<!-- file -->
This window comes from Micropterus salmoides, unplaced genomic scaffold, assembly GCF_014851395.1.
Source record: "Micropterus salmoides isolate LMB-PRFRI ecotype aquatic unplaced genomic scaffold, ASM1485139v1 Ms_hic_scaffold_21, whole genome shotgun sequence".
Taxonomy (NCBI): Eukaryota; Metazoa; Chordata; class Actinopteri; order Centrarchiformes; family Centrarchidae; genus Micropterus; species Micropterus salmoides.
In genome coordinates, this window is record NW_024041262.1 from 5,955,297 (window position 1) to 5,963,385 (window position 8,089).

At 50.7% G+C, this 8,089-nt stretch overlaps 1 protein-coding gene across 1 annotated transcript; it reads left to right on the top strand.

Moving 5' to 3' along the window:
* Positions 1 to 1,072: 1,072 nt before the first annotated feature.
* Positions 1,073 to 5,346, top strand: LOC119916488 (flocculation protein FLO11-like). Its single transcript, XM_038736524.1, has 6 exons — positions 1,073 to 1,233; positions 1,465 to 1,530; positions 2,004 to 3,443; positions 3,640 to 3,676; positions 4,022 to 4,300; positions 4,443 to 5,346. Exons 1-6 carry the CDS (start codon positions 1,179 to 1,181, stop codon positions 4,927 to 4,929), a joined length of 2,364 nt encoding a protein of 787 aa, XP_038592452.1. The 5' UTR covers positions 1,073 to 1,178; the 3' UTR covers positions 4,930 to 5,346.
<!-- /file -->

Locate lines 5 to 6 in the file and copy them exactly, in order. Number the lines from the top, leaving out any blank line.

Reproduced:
At 50.7% G+C, this 8,089-nt stretch overlaps 1 protein-coding gene across 1 annotated transcript; it reads left to right on the top strand.

Moving 5' to 3' along the window: